In this paper, we present results of a survey designed to (1) explore older consumers' perceptions of direct-to-consumer (DTC) advertising effects on themselves and others; (2) determine how those perceptions are influenced by respondent characteristics; and (3) examine how self/other effect perceptions are related to ad-prompted behaviors. The results provide evidence to support the operation of the third-person effect in DTC advertising. Findings indicate that (1) older consumers believe that DTC advertising exerts its greatest influence on "them," "not me"; (2) older consumers' third-person perceptions of DTC ad effects are multidimensional, and different effect dimensions show different magnitudes of the third-person effect; and (3) the third-person effect in DTC advertising is influenced by receiver-specific characteristics and predicts behavior following DTC ad exposure better than demographics and other receiver-specific variables. The study's findings extend several streams of research, including the literature on advertising and the older adult market, DTC advertising, and the third-person effect.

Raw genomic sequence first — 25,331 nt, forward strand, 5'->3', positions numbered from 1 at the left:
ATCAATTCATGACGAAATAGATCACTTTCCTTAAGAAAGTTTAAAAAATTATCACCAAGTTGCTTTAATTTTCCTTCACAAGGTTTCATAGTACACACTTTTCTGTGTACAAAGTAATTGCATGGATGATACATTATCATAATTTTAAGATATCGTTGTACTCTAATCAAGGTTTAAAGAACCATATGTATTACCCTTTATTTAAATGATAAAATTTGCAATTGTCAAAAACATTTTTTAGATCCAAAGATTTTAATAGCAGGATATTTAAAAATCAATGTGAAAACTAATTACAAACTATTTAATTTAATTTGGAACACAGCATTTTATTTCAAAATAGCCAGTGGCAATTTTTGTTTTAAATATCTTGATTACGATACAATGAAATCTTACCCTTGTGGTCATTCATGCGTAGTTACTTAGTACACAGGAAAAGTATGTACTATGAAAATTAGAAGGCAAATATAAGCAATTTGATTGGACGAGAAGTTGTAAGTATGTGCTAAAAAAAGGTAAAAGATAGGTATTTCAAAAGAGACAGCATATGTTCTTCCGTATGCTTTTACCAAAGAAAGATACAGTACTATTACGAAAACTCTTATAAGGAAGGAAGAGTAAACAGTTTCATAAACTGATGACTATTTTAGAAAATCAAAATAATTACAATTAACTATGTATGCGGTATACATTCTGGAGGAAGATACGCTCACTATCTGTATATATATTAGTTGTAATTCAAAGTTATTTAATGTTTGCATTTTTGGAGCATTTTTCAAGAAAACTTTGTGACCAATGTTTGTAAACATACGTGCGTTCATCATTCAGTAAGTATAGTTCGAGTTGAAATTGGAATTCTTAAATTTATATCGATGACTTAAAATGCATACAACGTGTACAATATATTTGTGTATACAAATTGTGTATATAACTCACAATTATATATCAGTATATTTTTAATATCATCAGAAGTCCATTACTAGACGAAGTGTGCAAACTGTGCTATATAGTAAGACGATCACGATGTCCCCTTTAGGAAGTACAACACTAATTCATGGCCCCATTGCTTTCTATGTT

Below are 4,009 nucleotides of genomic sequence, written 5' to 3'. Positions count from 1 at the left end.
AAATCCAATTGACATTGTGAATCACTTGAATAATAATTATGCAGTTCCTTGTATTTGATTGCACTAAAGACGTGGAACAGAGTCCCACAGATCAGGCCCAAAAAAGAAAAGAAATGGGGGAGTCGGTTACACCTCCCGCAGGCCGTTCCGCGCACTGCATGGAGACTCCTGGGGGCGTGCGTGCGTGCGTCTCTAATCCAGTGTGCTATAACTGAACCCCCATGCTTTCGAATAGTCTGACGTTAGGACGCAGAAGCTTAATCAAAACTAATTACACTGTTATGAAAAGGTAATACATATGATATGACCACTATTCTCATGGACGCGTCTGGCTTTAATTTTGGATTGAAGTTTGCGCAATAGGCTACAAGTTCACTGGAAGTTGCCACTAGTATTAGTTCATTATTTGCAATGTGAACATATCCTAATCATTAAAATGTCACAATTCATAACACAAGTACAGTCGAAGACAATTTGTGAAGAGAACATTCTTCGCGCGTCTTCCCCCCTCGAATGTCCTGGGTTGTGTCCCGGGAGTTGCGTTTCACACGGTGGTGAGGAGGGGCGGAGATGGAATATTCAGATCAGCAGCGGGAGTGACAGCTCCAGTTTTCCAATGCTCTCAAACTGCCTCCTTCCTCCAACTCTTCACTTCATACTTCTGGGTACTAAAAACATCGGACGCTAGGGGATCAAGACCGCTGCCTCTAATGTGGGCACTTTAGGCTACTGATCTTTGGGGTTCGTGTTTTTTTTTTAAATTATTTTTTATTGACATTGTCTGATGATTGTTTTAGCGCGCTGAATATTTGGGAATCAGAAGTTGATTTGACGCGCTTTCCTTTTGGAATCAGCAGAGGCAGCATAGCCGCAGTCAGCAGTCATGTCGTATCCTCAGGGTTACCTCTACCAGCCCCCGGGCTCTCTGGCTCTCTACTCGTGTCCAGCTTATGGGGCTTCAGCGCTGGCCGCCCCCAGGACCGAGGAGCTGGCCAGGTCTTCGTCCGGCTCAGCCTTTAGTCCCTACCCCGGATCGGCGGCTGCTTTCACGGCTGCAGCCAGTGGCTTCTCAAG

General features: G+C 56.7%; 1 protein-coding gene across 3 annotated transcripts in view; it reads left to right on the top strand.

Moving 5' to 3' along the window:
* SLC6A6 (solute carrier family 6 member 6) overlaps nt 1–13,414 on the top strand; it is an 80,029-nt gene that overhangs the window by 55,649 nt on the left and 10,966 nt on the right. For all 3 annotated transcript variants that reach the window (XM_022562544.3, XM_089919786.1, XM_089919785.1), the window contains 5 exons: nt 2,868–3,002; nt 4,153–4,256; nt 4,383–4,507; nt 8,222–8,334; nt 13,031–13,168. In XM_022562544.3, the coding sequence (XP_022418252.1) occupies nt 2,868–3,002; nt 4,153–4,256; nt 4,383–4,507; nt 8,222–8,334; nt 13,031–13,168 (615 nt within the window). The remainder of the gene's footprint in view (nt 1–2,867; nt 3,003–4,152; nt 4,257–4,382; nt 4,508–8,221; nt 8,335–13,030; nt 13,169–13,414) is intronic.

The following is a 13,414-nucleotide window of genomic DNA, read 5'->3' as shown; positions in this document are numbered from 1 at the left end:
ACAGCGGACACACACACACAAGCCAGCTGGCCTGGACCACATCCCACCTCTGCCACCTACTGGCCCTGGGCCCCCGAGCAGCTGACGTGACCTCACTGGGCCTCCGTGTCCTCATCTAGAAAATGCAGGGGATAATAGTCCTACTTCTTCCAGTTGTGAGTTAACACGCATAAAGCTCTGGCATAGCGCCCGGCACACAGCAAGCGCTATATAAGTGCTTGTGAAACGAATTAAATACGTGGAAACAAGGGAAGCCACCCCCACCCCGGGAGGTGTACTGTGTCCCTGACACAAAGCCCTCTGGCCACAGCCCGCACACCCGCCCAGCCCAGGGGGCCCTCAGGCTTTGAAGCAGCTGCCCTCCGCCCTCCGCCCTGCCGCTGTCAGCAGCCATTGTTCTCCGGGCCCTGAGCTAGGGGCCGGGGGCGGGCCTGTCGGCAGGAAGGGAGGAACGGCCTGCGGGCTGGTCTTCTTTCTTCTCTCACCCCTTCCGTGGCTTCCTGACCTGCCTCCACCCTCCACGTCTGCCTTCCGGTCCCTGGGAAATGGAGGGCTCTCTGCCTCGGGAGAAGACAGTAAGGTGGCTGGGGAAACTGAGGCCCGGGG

Bibliographical noteFunding Information:
This?study?was?funded?in?part?by?a?grant?from?the?American?Academy? of?Advertising?to?the?first?and?third?authors.?The?authors?thank? BrendaCude,KarenKing,W endyMacias,SpencerT inkham,and? George?Zinkhan,?all?of?the?University?of?Georgia,?for?their?comments,? contributions,?and?criticisms.
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